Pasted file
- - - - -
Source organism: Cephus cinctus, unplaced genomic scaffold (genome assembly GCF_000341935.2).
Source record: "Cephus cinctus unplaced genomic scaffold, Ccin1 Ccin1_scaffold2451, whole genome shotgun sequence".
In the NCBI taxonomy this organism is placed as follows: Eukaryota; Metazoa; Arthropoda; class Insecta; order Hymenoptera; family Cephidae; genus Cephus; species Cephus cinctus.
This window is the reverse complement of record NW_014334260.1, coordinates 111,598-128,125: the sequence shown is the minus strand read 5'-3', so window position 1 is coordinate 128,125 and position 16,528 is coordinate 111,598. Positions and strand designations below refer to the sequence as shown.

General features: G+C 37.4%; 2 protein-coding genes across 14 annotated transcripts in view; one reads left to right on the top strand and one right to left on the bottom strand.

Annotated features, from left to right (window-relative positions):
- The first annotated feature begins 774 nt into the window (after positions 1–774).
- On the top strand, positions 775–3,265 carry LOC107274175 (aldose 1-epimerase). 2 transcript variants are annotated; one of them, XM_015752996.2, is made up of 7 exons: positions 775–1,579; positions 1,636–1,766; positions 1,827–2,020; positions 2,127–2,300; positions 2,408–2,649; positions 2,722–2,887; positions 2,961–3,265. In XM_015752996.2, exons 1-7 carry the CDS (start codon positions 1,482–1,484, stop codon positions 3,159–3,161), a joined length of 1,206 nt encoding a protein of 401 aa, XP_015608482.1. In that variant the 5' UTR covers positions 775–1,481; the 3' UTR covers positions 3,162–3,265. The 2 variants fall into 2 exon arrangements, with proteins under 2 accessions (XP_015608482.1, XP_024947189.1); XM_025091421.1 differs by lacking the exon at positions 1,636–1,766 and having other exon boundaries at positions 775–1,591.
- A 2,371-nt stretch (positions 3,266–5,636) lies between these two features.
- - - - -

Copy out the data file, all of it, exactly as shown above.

Source organism: Cephus cinctus, unplaced genomic scaffold (genome assembly GCF_000341935.2).
Source record: "Cephus cinctus unplaced genomic scaffold, Ccin1 Ccin1_scaffold2451, whole genome shotgun sequence".
In the NCBI taxonomy this organism is placed as follows: Eukaryota; Metazoa; Arthropoda; class Insecta; order Hymenoptera; family Cephidae; genus Cephus; species Cephus cinctus.
This window is the reverse complement of record NW_014334260.1, coordinates 111,598-128,125: the sequence shown is the minus strand read 5'-3', so window position 1 is coordinate 128,125 and position 16,528 is coordinate 111,598. Positions and strand designations below refer to the sequence as shown.

General features: G+C 37.4%; 2 protein-coding genes across 14 annotated transcripts in view; one reads left to right on the top strand and one right to left on the bottom strand.

Annotated features, from left to right (window-relative positions):
- The first annotated feature begins 774 nt into the window (after positions 1–774).
- On the top strand, positions 775–3,265 carry LOC107274175 (aldose 1-epimerase). 2 transcript variants are annotated; one of them, XM_015752996.2, is made up of 7 exons: positions 775–1,579; positions 1,636–1,766; positions 1,827–2,020; positions 2,127–2,300; positions 2,408–2,649; positions 2,722–2,887; positions 2,961–3,265. In XM_015752996.2, exons 1-7 carry the CDS (start codon positions 1,482–1,484, stop codon positions 3,159–3,161), a joined length of 1,206 nt encoding a protein of 401 aa, XP_015608482.1. In that variant the 5' UTR covers positions 775–1,481; the 3' UTR covers positions 3,162–3,265. The 2 variants fall into 2 exon arrangements, with proteins under 2 accessions (XP_015608482.1, XP_024947189.1); XM_025091421.1 differs by lacking the exon at positions 1,636–1,766 and having other exon boundaries at positions 775–1,591.
- A 2,371-nt stretch (positions 3,266–5,636) lies between these two features.